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Al-wazedi, Umme. "I Am the Maker of My Image: Marvel’s no normal and the comic book muslim woman." South Asian Review 39. (2018): 239–51. 
Added by: joachim (7/26/20, 7:58 PM)   Last edited by: joachim (7/26/20, 8:08 PM)
Resource type: Journal Article
Language: en: English
Peer reviewed
DOI: 10.1080/02759527.2018.1515716
BibTeX citation key: Alwazedi2018
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Categories: General
Keywords: "Ms. Marvel", Ethnicity, Islam, Religion, Stereotypes, Superhero, USA
Creators: Al-wazedi
Collection: South Asian Review
Views: 53/2191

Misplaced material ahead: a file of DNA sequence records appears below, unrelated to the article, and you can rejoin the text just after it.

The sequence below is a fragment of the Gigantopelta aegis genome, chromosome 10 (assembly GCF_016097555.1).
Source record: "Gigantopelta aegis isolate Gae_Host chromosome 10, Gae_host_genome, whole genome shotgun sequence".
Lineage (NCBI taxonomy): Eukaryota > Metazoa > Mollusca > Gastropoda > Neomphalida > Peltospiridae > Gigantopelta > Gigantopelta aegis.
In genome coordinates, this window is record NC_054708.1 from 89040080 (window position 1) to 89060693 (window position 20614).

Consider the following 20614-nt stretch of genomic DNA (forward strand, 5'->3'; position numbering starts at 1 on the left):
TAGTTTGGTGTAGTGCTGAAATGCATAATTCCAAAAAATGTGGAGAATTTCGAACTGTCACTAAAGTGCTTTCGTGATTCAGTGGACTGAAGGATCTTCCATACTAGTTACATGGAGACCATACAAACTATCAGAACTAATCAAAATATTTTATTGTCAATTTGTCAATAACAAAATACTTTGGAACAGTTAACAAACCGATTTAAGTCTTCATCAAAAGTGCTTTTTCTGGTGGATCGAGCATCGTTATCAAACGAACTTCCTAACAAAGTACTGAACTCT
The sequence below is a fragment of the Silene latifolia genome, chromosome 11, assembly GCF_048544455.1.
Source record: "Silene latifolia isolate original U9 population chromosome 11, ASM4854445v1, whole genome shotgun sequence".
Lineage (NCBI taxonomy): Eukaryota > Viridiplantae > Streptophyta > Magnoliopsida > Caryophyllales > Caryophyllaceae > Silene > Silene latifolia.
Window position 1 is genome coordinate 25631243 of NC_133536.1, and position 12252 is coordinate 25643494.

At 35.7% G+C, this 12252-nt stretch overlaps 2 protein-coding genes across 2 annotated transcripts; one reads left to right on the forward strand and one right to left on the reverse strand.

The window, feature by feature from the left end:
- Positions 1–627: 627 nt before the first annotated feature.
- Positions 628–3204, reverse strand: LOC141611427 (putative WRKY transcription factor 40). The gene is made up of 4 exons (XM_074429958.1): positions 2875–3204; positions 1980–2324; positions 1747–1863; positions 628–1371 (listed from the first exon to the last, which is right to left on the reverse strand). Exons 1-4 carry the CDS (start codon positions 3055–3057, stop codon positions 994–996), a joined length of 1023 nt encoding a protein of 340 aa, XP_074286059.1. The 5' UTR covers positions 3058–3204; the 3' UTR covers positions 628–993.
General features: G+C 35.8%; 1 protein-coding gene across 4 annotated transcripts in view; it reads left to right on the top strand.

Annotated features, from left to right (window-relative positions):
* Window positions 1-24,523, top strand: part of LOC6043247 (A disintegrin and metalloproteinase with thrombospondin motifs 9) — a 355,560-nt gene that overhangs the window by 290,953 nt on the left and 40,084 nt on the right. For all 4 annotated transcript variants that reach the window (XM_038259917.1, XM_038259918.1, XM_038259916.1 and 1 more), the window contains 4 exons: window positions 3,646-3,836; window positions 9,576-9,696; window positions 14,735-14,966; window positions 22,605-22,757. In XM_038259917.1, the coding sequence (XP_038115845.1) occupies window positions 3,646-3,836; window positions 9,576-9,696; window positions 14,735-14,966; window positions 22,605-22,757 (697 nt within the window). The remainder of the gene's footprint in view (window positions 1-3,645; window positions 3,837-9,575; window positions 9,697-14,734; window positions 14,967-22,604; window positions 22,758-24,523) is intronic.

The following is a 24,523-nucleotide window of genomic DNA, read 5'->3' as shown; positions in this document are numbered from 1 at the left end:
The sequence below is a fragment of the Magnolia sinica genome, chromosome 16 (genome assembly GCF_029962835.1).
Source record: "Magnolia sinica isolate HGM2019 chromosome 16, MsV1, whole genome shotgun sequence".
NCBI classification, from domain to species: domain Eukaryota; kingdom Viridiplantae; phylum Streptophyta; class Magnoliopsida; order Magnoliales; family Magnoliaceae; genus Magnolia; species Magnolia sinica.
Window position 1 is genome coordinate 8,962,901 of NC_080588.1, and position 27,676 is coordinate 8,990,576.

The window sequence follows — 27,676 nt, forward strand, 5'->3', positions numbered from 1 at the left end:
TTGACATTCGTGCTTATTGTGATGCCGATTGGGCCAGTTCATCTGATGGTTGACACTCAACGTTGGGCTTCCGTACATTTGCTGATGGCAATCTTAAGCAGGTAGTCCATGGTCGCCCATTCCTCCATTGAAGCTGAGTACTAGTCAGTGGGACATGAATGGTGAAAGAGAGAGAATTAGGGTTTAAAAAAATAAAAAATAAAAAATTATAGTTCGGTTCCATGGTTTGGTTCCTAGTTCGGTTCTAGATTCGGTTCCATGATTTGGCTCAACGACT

In 2014, the editor and writer of Ms. Marvel, Sana Amanat and G. Willow Wilson,1 created an extraordinary new superhero-a young Muslim girl Kamala Khan. She is like any other middle-class girl in New Jersey in many ways, and critics like Noah Berlatsky feel that Kamala’s story is an “assimilation fantasy” (“What Makes”). This essay argues that the story goes beyond the idea of assimilation. It shows how the comic depicts Kamala as a Pakistani-American often battling misconceptions, stereotypes, and racism. Rather than desiring assimilation, the comic book suggests that assimilation is something that each individual negotiates. This essay shows how the new Ms. Marvel series critiques the stereotypes young people like Kamala face. It makes visible her desperate wish to be an American while straddling two cultures, her negotiation of confining gender norms that exist in her home and community, and her defiance of the hegemonic norm of white, male superhero. This essay argues that the new Ms. Marvel series questions and resists American comic master narratives through Kamala’s identity crisis; it creates resistance by breaking cultural and political assumptions about South Asian Muslim women and teenagers in general, and indeed, about Islam.
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